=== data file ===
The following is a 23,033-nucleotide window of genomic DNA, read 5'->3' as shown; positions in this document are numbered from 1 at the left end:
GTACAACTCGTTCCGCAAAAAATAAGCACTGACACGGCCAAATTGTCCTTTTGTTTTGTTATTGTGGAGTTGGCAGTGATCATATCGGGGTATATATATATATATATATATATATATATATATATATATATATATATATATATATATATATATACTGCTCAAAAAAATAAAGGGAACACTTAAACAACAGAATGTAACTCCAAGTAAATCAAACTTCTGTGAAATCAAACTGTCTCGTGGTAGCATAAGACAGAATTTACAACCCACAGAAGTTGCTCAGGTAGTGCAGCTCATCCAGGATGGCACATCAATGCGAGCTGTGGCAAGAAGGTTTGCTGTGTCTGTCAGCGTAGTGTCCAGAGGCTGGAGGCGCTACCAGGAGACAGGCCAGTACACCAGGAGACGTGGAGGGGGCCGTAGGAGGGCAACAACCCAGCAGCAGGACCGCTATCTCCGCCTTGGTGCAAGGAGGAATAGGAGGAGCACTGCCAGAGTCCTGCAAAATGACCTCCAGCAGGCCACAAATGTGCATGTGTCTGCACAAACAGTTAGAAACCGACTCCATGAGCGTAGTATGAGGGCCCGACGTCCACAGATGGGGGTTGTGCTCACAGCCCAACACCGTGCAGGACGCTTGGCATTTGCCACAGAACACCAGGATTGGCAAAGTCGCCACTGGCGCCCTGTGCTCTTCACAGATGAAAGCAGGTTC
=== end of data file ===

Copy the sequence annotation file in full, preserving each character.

The following is a 23,033-nucleotide window of genomic DNA, read 5'->3' as shown; positions in this document are numbered from 1 at the left end:
GTACAACTCGTTCCGCAAAAAATAAGCACTGACACGGCCAAATTGTCCTTTTGTTTTGTTATTGTGGAGTTGGCAGTGATCATATCGGGGTATATATATATATATATATATATATATATATATATATATATATATATATATATATATATATATACTGCTCAAAAAAATAAAGGGAACACTTAAACAACAGAATGTAACTCCAAGTAAATCAAACTTCTGTGAAATCAAACTGTCTCGTGGTAGCATAAGACAGAATTTACAACCCACAGAAGTTGCTCAGGTAGTGCAGCTCATCCAGGATGGCACATCAATGCGAGCTGTGGCAAGAAGGTTTGCTGTGTCTGTCAGCGTAGTGTCCAGAGGCTGGAGGCGCTACCAGGAGACAGGCCAGTACACCAGGAGACGTGGAGGGGGCCGTAGGAGGGCAACAACCCAGCAGCAGGACCGCTATCTCCGCCTTGGTGCAAGGAGGAATAGGAGGAGCACTGCCAGAGTCCTGCAAAATGACCTCCAGCAGGCCACAAATGTGCATGTGTCTGCACAAACAGTTAGAAACCGACTCCATGAGCGTAGTATGAGGGCCCGACGTCCACAGATGGGGGTTGTGCTCACAGCCCAACACCGTGCAGGACGCTTGGCATTTGCCACAGAACACCAGGATTGGCAAAGTCGCCACTGGCGCCCTGTGCTCTTCACAGATGAAAGCAGGTTC